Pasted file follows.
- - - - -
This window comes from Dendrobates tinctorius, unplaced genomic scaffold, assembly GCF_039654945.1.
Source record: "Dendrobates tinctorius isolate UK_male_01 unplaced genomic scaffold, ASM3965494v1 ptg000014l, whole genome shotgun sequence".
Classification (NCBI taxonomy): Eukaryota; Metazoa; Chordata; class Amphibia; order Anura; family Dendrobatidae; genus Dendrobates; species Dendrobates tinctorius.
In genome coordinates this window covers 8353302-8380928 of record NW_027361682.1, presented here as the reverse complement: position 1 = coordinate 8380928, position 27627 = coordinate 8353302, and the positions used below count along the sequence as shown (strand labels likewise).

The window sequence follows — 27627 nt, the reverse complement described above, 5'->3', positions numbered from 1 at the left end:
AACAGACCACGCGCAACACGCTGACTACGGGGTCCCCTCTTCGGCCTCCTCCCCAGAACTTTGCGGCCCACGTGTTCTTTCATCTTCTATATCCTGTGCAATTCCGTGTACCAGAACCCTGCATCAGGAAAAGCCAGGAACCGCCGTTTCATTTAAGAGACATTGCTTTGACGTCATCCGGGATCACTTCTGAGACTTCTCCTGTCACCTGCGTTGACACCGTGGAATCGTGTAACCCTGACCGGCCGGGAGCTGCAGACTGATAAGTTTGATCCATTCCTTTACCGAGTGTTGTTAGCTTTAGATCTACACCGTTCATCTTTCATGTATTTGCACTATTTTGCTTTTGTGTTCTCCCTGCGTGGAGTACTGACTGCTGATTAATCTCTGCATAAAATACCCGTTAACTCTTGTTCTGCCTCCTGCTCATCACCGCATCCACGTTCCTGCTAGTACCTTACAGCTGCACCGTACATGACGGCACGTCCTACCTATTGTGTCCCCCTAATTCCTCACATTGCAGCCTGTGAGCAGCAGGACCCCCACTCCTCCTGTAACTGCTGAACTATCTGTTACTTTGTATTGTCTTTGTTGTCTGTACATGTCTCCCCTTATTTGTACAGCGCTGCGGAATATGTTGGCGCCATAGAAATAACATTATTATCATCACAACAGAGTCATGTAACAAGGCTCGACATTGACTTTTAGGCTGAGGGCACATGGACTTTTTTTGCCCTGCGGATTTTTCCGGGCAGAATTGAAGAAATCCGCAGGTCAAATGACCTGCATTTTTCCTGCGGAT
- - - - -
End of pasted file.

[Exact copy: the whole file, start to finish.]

This window comes from Dendrobates tinctorius, unplaced genomic scaffold, assembly GCF_039654945.1.
Source record: "Dendrobates tinctorius isolate UK_male_01 unplaced genomic scaffold, ASM3965494v1 ptg000014l, whole genome shotgun sequence".
Classification (NCBI taxonomy): Eukaryota; Metazoa; Chordata; class Amphibia; order Anura; family Dendrobatidae; genus Dendrobates; species Dendrobates tinctorius.
In genome coordinates this window covers 8353302-8380928 of record NW_027361682.1, presented here as the reverse complement: position 1 = coordinate 8380928, position 27627 = coordinate 8353302, and the positions used below count along the sequence as shown (strand labels likewise).

The window sequence follows — 27627 nt, the reverse complement described above, 5'->3', positions numbered from 1 at the left end:
AACAGACCACGCGCAACACGCTGACTACGGGGTCCCCTCTTCGGCCTCCTCCCCAGAACTTTGCGGCCCACGTGTTCTTTCATCTTCTATATCCTGTGCAATTCCGTGTACCAGAACCCTGCATCAGGAAAAGCCAGGAACCGCCGTTTCATTTAAGAGACATTGCTTTGACGTCATCCGGGATCACTTCTGAGACTTCTCCTGTCACCTGCGTTGACACCGTGGAATCGTGTAACCCTGACCGGCCGGGAGCTGCAGACTGATAAGTTTGATCCATTCCTTTACCGAGTGTTGTTAGCTTTAGATCTACACCGTTCATCTTTCATGTATTTGCACTATTTTGCTTTTGTGTTCTCCCTGCGTGGAGTACTGACTGCTGATTAATCTCTGCATAAAATACCCGTTAACTCTTGTTCTGCCTCCTGCTCATCACCGCATCCACGTTCCTGCTAGTACCTTACAGCTGCACCGTACATGACGGCACGTCCTACCTATTGTGTCCCCCTAATTCCTCACATTGCAGCCTGTGAGCAGCAGGACCCCCACTCCTCCTGTAACTGCTGAACTATCTGTTACTTTGTATTGTCTTTGTTGTCTGTACATGTCTCCCCTTATTTGTACAGCGCTGCGGAATATGTTGGCGCCATAGAAATAACATTATTATCATCACAACAGAGTCATGTAACAAGGCTCGACATTGACTTTTAGGCTGAGGGCACATGGACTTTTTTTGCCCTGCGGATTTTTCCGGGCAGAATTGAAGAAATCCGCAGGTCAAATGACCTGCATTTTTCCTGCGGAT